The Digital Social Science Core Facility (DIGSSCORE) is an infrastructure for advanced social science data collection and multi-disciplinary research at the University of Bergen. DIGSSCORE extends the successful probability-based internet-panel which was established at the University of Bergen in 2012, The Norwegian Citizen Panel, and integrates it with a fully equipped on-site social science digital research lab, The Citizen Lab, from August 2016. The facility takes advantage of changes in technology and research methodology that combine to bring computer laboratory research and survey studies ever closer together. The Citizen Lab resides in Rosenbergsgaten 35, at the University of Bergen.

Submit Proposal

We accept proposals for survey experiments to be included in the Norwegian Citizen Panel. If/when your proposal is accepted, we will find a time for your experiment. The Citizen Panel will, as of 2017, have three rounds per year. Click here to submit a proposal or get more information.

Participation in lab experiments


Would you like to participate in social science experiments and contribute to exciting research?

Join the pool of participants for the Citizen lab here.

You will get invitations by email. In addition participants often receive a fee for taking part in the experiments.

Find out more about the lab here.


Recent Publications

Arnesen, Sveinung, Mikael Johannesson, Jonas Linde, and Stefan Dahlberg. “Do Polls Influence Opinions? Testing The Spiral of Silence Using The Dynamic Feedback Algorithm” (Submitted).Abstract
Opinion polls may inadvertently affect public opinion itself as people change attitudes after learning what others think. A disconcerting possibility is that opinion polls have the ability to create information cascades or spirals of silence where the majority opinion becomes increasingly larger over time. Testing this hypothesis on attitudes towards Syrian refugees and mandatory measles vaccination, survey experiments are performed on a population based web panel using a novel automated procedure that measure the influence of an initial poll over subsequent polls. No indications of spiraling opinion gaps over time between the treatment and control groups are identified. The polls do however trigger a cognitive response as the treated respondents become more opinionated and alter their justification for their answers.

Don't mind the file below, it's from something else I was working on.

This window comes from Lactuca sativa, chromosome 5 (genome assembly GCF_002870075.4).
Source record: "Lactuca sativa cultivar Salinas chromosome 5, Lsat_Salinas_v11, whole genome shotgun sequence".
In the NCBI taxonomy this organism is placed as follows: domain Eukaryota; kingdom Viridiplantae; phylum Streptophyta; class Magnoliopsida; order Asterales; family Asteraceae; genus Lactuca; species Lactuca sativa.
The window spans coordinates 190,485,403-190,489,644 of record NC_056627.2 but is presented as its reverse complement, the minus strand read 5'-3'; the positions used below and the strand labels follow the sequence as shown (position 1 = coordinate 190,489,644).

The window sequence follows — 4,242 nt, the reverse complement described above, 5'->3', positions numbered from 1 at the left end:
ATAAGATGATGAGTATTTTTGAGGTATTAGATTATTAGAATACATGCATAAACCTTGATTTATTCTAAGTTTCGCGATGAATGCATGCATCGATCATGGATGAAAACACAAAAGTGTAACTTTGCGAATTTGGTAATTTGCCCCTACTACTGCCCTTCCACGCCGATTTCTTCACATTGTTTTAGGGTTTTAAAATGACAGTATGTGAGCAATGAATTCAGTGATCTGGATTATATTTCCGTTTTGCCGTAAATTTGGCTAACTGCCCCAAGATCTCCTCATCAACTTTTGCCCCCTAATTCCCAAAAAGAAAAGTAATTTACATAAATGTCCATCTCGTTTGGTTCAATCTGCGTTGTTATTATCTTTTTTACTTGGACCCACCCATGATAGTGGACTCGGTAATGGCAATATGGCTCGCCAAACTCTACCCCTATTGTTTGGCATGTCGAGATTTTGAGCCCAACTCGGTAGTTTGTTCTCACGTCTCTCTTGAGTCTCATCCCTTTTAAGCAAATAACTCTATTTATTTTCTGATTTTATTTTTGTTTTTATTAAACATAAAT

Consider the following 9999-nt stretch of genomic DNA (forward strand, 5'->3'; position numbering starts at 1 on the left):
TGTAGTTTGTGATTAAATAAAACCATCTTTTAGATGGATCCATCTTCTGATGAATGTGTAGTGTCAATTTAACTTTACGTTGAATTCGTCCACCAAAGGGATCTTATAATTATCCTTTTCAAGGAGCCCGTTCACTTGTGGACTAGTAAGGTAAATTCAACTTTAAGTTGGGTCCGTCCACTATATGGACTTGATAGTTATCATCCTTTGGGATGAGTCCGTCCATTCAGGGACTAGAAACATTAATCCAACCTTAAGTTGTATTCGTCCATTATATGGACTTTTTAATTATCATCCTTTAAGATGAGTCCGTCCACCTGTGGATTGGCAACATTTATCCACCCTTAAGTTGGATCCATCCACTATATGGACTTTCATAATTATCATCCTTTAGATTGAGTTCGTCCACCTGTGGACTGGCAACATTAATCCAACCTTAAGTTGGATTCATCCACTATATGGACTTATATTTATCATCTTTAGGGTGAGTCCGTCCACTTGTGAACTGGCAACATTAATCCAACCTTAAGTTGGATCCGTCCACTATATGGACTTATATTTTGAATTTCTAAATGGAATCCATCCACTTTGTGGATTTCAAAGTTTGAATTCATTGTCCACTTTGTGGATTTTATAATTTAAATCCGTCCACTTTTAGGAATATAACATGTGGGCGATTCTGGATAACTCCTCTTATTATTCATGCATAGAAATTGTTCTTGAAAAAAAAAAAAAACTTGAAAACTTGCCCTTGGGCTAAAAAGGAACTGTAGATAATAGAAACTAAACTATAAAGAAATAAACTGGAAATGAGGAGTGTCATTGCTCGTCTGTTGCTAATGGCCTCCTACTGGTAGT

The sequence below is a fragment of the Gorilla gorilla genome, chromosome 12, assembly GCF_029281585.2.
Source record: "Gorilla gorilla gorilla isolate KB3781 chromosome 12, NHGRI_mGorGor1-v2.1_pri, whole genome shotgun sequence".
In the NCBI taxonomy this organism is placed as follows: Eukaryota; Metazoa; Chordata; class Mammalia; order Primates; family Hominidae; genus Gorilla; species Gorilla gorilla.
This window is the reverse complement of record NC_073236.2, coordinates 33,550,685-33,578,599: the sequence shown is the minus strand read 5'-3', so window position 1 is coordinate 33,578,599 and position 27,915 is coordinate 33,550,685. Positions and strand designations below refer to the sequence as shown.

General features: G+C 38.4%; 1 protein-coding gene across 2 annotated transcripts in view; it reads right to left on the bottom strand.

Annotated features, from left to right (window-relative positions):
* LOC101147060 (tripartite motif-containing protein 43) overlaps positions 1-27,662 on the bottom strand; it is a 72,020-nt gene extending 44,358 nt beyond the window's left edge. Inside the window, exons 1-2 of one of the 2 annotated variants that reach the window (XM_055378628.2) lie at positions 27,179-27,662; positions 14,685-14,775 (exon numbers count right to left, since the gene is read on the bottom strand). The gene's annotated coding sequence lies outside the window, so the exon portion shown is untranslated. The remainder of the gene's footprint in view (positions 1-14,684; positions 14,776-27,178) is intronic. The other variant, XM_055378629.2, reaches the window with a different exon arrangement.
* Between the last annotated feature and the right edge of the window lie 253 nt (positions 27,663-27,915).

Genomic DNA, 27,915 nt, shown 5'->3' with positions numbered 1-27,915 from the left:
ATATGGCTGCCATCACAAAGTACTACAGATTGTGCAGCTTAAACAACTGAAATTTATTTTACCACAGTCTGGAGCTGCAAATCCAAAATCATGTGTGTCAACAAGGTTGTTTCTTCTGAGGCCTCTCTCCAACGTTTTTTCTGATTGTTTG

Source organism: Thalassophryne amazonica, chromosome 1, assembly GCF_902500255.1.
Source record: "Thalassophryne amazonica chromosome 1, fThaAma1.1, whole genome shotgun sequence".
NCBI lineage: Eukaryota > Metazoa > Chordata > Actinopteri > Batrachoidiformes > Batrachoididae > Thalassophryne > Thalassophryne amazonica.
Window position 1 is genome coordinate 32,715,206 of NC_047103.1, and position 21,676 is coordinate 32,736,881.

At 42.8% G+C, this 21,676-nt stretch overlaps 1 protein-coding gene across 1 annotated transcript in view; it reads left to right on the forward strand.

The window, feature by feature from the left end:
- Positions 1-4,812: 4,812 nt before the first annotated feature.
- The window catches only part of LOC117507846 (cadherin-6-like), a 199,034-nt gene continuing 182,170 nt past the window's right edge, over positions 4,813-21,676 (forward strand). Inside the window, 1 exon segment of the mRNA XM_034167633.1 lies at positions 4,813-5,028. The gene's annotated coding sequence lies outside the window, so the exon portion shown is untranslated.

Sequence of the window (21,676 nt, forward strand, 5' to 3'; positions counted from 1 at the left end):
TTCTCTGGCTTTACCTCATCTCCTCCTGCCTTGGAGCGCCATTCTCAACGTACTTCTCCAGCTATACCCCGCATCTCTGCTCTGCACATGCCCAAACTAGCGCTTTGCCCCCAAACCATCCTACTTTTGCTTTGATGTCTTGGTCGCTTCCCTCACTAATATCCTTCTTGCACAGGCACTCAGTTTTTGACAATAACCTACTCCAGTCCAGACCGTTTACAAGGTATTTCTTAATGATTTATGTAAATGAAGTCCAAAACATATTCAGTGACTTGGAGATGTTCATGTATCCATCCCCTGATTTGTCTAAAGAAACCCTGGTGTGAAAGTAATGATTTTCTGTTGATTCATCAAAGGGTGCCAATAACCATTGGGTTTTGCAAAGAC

Cappelen, Alexander, Cornelius Cappelen, Stein Kuhnle, and Bertil Tungodden. “How to tighten social security: attitudes in the general population” (Submitted).Abstract
In recent years, OECD countries have faced pressure to cut the costs of social security and different strategies have been utilized to achieve this:
  • Stricter eligibility requirements.
  • Reduced level of benefits.
  • Reduced maximum duration of benefits.